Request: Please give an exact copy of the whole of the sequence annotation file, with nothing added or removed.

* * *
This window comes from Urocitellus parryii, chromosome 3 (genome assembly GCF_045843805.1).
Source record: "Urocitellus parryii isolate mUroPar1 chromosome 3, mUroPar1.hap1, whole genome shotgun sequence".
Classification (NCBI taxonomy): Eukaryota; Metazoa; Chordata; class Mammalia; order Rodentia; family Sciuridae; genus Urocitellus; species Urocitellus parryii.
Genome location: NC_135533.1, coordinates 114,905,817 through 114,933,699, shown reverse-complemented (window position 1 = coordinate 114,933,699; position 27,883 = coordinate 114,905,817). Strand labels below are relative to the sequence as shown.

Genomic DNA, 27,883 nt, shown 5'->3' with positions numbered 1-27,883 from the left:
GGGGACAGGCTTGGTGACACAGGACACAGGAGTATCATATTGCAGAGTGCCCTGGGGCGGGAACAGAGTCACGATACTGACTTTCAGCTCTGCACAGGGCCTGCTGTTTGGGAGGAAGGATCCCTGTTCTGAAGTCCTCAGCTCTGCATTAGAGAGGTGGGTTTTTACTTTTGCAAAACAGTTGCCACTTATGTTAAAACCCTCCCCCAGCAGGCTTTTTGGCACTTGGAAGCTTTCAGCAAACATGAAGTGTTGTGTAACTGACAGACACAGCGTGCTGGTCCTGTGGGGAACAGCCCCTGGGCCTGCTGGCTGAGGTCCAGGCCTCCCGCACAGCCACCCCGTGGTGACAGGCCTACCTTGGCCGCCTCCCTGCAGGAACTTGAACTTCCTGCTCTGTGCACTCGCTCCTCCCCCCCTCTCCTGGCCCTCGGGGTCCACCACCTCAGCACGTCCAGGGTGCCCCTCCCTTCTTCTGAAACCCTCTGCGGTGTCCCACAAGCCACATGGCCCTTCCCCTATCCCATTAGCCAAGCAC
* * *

This window comes from Urocitellus parryii, chromosome 3 (genome assembly GCF_045843805.1).
Source record: "Urocitellus parryii isolate mUroPar1 chromosome 3, mUroPar1.hap1, whole genome shotgun sequence".
Classification (NCBI taxonomy): Eukaryota; Metazoa; Chordata; class Mammalia; order Rodentia; family Sciuridae; genus Urocitellus; species Urocitellus parryii.
Genome location: NC_135533.1, coordinates 114,905,817 through 114,933,699, shown reverse-complemented (window position 1 = coordinate 114,933,699; position 27,883 = coordinate 114,905,817). Strand labels below are relative to the sequence as shown.

Genomic DNA, 27,883 nt, shown 5'->3' with positions numbered 1-27,883 from the left:
GGGGACAGGCTTGGTGACACAGGACACAGGAGTATCATATTGCAGAGTGCCCTGGGGCGGGAACAGAGTCACGATACTGACTTTCAGCTCTGCACAGGGCCTGCTGTTTGGGAGGAAGGATCCCTGTTCTGAAGTCCTCAGCTCTGCATTAGAGAGGTGGGTTTTTACTTTTGCAAAACAGTTGCCACTTATGTTAAAACCCTCCCCCAGCAGGCTTTTTGGCACTTGGAAGCTTTCAGCAAACATGAAGTGTTGTGTAACTGACAGACACAGCGTGCTGGTCCTGTGGGGAACAGCCCCTGGGCCTGCTGGCTGAGGTCCAGGCCTCCCGCACAGCCACCCCGTGGTGACAGGCCTACCTTGGCCGCCTCCCTGCAGGAACTTGAACTTCCTGCTCTGTGCACTCGCTCCTCCCCCCCTCTCCTGGCCCTCGGGGTCCACCACCTCAGCACGTCCAGGGTGCCCCTCCCTTCTTCTGAAACCCTCTGCGGTGTCCCACAAGCCACATGGCCCTTCCCCTATCCCATTAGCCAAGCAC